Now, after more than a decade of elegant pleasures and luxe living, Ava has come home, her fabulous career and power plans smashed to bits on one dark truth. Ava Johnson has tested positive for HIV. And she's back in little Idlewild to spend a quiet summer with her widowed sister, Joyce, before moving on to finish her life in San Francisco, the most HIV-friendly place she can imagine.

And then there's Wild Eddie, whose legendary back ground in violence combined with his Eastern gentility has stirred Ava's interest...and something more.

In the ten-plus years since Ava left all the problems of the big city--drugs, crime, disease--have come home to roost in the sleepy North Michigan community whose ordinariness once drove her away. Now she cannot turn her back on friends and family who sorely need her in the face of impending trouble and tragedy. Things are getting very interesting in Idlewild these days. Besides which, the unthinkable thing has started happening: Ava Johnson is falling in love.

Blackwell North Amer

Acclaimed Playwright, essayist and columnist Pearl Cleage breaks new ground in African American women's literature--with a debut novel that sings and crackles with life-affirming energy as it moves the reader to laughter and tears.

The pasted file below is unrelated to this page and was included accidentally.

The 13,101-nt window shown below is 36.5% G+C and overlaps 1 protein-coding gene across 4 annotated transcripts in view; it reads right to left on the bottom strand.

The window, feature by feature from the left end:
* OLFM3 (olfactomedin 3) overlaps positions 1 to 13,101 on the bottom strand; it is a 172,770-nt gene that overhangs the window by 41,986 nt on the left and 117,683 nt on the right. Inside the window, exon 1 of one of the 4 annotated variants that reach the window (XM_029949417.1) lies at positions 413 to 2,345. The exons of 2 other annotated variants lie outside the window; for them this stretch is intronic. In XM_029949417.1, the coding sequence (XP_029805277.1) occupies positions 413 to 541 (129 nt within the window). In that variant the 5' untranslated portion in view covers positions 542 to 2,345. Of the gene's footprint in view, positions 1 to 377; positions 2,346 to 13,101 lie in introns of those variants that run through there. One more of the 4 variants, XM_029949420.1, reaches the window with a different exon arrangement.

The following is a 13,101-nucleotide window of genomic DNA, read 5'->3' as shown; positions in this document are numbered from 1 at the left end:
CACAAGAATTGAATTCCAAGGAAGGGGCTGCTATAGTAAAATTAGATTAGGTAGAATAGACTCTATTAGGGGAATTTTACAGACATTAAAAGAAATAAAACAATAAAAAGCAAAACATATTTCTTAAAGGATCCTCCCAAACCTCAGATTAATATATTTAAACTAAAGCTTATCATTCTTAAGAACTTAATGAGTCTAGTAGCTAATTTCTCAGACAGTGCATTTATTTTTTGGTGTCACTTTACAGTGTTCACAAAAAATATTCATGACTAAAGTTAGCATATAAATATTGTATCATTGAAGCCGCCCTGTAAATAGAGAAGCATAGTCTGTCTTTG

As a girl growing up in Idlewild, Michigan, Ava Johnson had always heard that, if you were young, black, and had any sense at all, Atlanta was the place to be. So as soon as she was old enough and able enough, that was where she went--parlaying her smarts and her ambition into one of the hottest hair salons in town. In no time, she was moving with the brothers and sisters who had beautiful clothes, big cars, bigger dreams, and money in the bank.

Now, after more than a decade of elegant pleasures and luxe living, Ava has come home, her fabulous career and power plans smashed to bits on one dark truth. Ava Johnson has tested positive for HIV. And she's back in little Idlewild to spend a quiet summer with her widowed sister, Joyce, before moving on to finish her life in San Francisco, the most HIV-friendly place she can imagine.

But what she thinks is the end is only the beginning because there's too much going down in her hometown for Ava to ignore. There's the Sewing Circus--sister Joyce's determined effort to educate Idlewild's young black women about sex, drugs, pregnancy, whatever. . .despite the interference of the good Reverend Anderson and his most virtuous, "Just say no" wife. Plus Joyce needs a helping hand to make a loving home for Imani, an abandoned crack baby whom she's taken into her heart.

And then there's Wild Eddie, whose legendary background in violence combined with his Eastern gentility has stirred Ava's interest. . .and something more.

In the ten-plus years since Ava left, all the problems of the big city--drugs, crime, disease have come home to roost in the sleepy North Michigan community whose ordinariness once drove her away. Now she cannot turn her back on friends and family who sorely need her in the face of impending trouble and tragedy. Things are getting very interesting in Idlewild these days. Besides which, the unthinkable thing has started happening: Ava Johnson is failing in love.